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Who Are the Medicaid Able-Bodied?

Medicaid expansion in the Affordable Care Act (ACA) required coverage of individuals with incomes from 0% of the federal poverty level (FPL) through 133% of the FPL. The requirement to cover this group was overturned in NFIB v. Sebelius.  As a result, it is now up to states to determine whether they will offer Medicaid coverage to these individuals. This new category of eligible Medicaid beneficiaries is often referred to as childless adults.

A number of Republicans, both governors and those in Congress, have taken to using the term “able-bodied” to refer to this group.  If you are able-boded, the theory goes, the Medicaid program should reasonably expect you to work. As a result, some Medicaid expansion and Medicaid reform proposals have included work requirements as an eligibility criteria for Medicaid. We can expect this topic to continue to be raised as we get deeper into ACA reform.

As policymakers debate whether to include work requirements in their Medicaid proposals, it is important to understand who will be affected by the requirement. Currently, if you have an income that is 75% of the federal poverty line (FPL), just over $9000 per year, that equates to roughly 30 hours of work per week for three-quarters of the year at the federal minimum wage.  This suggests that anyone making between 75%-133% of FPL is engaged in the workforce in some capacity. It is hard to fathom that a person making at least 75% of the FPL will not check the box for a work requirement in the Medicaid program.

So who exactly is the able bodied person not already meeting a work requirement?  More importantly, who thinks they know.  Research has suggested that 40% of people living below 50% FPL are engaged in the workforce, while 52% of those between 50% and 138% FPL are working. However, these data are not broken out by Medicaid eligibility group. Additionally, there are significant limitations in the Medicaid Statistical Information System (MSIS) data, which is a data system that collects eligibility, enrollment, program, utilization and expenditure data in Medicaid. MSIS captures an individual’s eligibility group and includes some income level data. However, the breakouts of income level are large groupings: 0-100% FPL, 101-200% FPL, 201-250% FPL, 251-300% FPL, and 300% FPL and above. Furthermore, MSIS requires the state to actually report these data into MSIS, so not all income data may be reported. With these data limitations it is difficult to determine who in the new adult group is already participating in the work force.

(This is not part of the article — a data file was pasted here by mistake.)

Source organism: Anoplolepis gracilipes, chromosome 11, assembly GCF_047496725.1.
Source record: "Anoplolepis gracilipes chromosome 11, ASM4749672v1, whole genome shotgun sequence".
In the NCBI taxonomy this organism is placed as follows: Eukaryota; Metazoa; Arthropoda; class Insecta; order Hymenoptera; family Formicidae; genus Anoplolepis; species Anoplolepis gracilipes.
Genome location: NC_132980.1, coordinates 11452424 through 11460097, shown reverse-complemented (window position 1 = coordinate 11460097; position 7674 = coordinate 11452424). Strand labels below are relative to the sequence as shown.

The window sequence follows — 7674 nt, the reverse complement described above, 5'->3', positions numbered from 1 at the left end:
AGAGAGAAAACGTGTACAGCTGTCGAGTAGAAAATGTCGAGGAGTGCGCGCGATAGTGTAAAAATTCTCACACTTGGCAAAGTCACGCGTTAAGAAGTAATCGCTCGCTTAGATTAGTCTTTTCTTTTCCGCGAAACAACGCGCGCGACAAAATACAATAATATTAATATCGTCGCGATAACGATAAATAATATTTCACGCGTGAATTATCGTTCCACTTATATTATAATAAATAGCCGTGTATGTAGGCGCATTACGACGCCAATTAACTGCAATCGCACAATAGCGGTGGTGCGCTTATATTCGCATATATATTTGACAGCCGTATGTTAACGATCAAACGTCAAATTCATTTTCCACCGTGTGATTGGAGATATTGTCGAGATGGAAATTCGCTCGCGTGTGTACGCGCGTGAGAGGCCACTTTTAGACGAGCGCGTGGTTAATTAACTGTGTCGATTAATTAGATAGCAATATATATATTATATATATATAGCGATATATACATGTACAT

Policymakers need to be cognizant of who can be affected by their policies and if their policies will actually be effective. Who is the able-bodied person who is not working right now?  What are their health care spending patterns?  Can those persons actually work?  If most people in the new adult group already participate in the workforce in some capacity, is it worth the administrative and financial burden of establishing a work requirement in the program? Additionally, with the limitations of current data systems, how will policymakers ensure that states are implementing a work requirement? It’s not clear anyone has the answer to these questions.  These questions and their answers should be part of any deliberation when examining work requirements in Medicaid.





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